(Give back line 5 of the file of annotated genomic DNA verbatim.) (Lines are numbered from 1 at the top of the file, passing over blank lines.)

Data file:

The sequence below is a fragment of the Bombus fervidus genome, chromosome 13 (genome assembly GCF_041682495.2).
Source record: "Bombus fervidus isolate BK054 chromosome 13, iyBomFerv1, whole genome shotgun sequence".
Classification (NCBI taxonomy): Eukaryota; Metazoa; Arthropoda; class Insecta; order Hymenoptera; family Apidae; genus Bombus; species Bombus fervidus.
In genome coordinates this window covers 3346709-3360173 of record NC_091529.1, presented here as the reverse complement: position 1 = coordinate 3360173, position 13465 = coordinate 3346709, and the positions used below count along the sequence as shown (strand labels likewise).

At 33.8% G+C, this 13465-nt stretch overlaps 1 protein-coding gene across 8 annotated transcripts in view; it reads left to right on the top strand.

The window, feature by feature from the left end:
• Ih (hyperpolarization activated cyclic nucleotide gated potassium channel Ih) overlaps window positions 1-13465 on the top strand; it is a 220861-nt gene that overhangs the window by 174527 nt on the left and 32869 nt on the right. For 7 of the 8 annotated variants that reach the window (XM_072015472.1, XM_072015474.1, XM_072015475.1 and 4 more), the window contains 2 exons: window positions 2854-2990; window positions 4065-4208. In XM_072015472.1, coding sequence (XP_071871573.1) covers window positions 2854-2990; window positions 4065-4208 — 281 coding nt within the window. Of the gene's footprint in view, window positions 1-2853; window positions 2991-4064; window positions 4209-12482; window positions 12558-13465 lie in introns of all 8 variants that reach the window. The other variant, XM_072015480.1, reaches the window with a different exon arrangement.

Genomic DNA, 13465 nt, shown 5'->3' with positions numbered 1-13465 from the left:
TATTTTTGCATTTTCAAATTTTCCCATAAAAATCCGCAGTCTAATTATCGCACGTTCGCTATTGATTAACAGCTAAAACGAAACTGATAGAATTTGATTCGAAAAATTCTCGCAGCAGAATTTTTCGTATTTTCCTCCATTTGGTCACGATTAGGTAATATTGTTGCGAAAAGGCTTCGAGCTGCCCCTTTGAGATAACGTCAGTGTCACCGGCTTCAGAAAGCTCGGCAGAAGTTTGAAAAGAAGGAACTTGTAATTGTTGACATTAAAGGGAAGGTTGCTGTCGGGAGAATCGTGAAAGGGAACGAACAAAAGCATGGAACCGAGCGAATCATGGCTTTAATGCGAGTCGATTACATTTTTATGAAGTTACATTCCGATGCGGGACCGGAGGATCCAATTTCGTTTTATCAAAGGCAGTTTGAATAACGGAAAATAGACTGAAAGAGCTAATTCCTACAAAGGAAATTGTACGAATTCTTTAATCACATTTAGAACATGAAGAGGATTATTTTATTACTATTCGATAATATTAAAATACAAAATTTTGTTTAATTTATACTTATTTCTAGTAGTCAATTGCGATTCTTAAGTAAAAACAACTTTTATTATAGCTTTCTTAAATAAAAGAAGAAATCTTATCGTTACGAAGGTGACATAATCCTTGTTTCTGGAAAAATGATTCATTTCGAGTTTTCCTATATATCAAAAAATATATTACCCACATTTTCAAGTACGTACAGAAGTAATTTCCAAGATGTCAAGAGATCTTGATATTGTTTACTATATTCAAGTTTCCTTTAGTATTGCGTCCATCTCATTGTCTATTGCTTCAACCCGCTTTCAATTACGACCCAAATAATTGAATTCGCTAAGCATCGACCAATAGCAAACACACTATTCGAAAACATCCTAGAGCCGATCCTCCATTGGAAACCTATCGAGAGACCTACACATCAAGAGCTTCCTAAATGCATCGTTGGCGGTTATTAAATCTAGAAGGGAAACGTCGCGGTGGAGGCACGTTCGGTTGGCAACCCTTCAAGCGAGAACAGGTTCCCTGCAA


At 33.8% G+C, this 13465-nt stretch overlaps 1 protein-coding gene across 8 annotated transcripts in view; it reads left to right on the top strand.